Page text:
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~ For the children and teachers ~
Fire exploded right in front of Holly as the Shellpoint Inn went up in a flash. The young veterinarian raised her cloak to protect her face and quickly ducked into the alley at her back. The flames roared past, but the intense heat still scorched her exposed skin; the acrid tang of her frizzing hair filled the winter morning air. The fireball crashed into Bradi’s Bakery at the end of the street, sending the shop up in a bright orange blaze.
The small dragon perched on Holly’s shoulder cooed; it loved fire.
It seemed as though all of Shellpoint was burning now. Stifling black smoke and, incongruously, a smell of burnt sugar (from Bradi’s, most likely) filled the air. The snap of burning timbers and the cries of terrified people mingled with the roar of the conflagration.
Holly smudged tears from her eyes and dashed toward the far end of the alley, desperately seeking escape from the holocaust. A single thought screamed in her mind as she ran:
How did we ever let it come to this?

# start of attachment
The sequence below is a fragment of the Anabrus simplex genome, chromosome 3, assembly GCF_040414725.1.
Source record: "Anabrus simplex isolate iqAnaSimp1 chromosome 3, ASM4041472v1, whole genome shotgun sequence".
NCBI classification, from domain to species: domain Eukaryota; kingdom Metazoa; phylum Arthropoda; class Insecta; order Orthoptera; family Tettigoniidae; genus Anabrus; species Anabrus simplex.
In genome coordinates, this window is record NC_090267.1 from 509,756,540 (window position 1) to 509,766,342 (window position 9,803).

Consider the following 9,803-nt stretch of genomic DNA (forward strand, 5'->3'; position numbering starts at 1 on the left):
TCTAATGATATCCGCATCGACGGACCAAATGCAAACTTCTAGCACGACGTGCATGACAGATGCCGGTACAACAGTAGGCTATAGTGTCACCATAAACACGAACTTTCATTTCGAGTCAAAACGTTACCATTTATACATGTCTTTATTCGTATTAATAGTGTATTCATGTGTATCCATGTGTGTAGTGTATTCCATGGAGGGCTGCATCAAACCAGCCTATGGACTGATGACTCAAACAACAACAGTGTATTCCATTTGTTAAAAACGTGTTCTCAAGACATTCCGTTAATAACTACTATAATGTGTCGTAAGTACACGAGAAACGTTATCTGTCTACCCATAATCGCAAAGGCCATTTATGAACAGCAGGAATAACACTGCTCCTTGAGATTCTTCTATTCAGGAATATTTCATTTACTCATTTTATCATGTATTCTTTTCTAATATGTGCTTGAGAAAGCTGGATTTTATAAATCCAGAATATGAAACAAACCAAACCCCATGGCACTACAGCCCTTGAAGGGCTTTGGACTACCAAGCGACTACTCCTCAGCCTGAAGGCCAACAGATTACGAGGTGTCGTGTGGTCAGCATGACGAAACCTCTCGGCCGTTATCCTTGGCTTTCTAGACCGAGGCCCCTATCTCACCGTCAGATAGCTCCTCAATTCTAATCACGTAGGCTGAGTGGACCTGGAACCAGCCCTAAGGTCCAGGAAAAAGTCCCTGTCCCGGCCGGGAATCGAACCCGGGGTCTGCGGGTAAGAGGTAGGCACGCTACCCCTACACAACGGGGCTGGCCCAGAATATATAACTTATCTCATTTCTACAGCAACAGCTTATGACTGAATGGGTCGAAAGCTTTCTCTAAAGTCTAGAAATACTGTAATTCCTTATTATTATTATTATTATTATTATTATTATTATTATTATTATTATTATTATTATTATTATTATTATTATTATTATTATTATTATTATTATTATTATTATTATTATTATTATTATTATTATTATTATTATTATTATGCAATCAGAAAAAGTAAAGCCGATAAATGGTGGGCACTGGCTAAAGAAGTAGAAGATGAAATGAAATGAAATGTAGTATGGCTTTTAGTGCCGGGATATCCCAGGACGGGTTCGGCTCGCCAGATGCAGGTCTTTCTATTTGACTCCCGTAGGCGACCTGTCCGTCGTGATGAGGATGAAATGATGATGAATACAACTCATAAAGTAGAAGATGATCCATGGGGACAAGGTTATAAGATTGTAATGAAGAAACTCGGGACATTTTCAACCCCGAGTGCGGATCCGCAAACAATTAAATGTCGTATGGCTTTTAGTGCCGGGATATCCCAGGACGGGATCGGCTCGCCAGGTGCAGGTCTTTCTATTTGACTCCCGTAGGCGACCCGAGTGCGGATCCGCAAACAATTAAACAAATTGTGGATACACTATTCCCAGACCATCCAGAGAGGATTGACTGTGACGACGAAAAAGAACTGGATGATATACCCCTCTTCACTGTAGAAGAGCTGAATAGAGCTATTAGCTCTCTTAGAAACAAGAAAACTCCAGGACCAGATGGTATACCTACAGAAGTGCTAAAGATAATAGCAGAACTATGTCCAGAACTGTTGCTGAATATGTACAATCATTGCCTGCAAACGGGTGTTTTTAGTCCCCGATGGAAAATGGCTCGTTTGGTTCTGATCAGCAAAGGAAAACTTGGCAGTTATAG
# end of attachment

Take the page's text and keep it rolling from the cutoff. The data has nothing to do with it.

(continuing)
She exited the alleyway, emerging across from O’Crick’s Apothecary. Fire licked up the building’s gingerbread-shingle siding and danced atop the spired roof, flickering at the peak like the flame of a candle. And beyond it … Gods of Mercy! … The school had been set ablaze, too!
Oh, gods! William!
She’d just seen her fiancé at lunch, and now his workplace was…!
Were there any children still in the building? Surely headmaster Sheldon and Will must have gotten everyone out once the fires started.
If only she and her fiancé had tarried at lunch! If only they’d gone to the Town Hall, as they’d discussed, to pick up a marriage license. If only!
Gods! The children!
Without thinking of the danger, she started running toward the schoolhouse, hoping, praying that she might help somehow, even though the small building seemed entirely consumed by the flames.
Pyewacket shifted restlessly on her shoulder, his small talons digging into her cloak. His golden eyes sparkled in the firelight, and he purred appreciatively.